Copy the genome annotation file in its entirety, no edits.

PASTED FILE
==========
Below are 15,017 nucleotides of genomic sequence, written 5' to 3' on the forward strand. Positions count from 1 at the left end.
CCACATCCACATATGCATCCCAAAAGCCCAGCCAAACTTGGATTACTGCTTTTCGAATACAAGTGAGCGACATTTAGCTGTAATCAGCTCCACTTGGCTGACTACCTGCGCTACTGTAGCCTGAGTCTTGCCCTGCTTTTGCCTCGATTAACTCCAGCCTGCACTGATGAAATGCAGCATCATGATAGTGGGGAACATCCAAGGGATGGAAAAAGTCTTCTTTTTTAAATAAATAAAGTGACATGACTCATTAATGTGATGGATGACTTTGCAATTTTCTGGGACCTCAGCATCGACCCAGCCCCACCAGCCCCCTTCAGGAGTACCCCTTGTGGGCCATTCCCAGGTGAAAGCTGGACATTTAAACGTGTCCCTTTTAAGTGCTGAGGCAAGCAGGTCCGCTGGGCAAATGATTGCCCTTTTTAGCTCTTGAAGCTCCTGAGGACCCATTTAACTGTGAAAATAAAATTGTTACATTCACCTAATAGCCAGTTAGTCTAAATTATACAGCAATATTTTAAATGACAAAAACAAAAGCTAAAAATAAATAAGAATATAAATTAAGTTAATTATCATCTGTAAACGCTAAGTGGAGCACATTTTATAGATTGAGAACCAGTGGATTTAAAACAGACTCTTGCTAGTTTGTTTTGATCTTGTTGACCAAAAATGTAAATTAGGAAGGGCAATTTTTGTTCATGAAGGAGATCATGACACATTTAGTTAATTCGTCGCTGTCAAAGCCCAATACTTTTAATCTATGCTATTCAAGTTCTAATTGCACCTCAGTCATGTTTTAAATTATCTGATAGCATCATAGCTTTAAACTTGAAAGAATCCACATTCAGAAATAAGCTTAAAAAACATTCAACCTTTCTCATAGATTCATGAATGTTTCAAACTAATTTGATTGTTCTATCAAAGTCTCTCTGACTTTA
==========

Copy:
Below are 15,017 nucleotides of genomic sequence, written 5' to 3' on the forward strand. Positions count from 1 at the left end.
CCACATCCACATATGCATCCCAAAAGCCCAGCCAAACTTGGATTACTGCTTTTCGAATACAAGTGAGCGACATTTAGCTGTAATCAGCTCCACTTGGCTGACTACCTGCGCTACTGTAGCCTGAGTCTTGCCCTGCTTTTGCCTCGATTAACTCCAGCCTGCACTGATGAAATGCAGCATCATGATAGTGGGGAACATCCAAGGGATGGAAAAAGTCTTCTTTTTTAAATAAATAAAGTGACATGACTCATTAATGTGATGGATGACTTTGCAATTTTCTGGGACCTCAGCATCGACCCAGCCCCACCAGCCCCCTTCAGGAGTACCCCTTGTGGGCCATTCCCAGGTGAAAGCTGGACATTTAAACGTGTCCCTTTTAAGTGCTGAGGCAAGCAGGTCCGCTGGGCAAATGATTGCCCTTTTTAGCTCTTGAAGCTCCTGAGGACCCATTTAACTGTGAAAATAAAATTGTTACATTCACCTAATAGCCAGTTAGTCTAAATTATACAGCAATATTTTAAATGACAAAAACAAAAGCTAAAAATAAATAAGAATATAAATTAAGTTAATTATCATCTGTAAACGCTAAGTGGAGCACATTTTATAGATTGAGAACCAGTGGATTTAAAACAGACTCTTGCTAGTTTGTTTTGATCTTGTTGACCAAAAATGTAAATTAGGAAGGGCAATTTTTGTTCATGAAGGAGATCATGACACATTTAGTTAATTCGTCGCTGTCAAAGCCCAATACTTTTAATCTATGCTATTCAAGTTCTAATTGCACCTCAGTCATGTTTTAAATTATCTGATAGCATCATAGCTTTAAACTTGAAAGAATCCACATTCAGAAATAAGCTTAAAAAACATTCAACCTTTCTCATAGATTCATGAATGTTTCAAACTAATTTGATTGTTCTATCAAAGTCTCTCTGACTTTA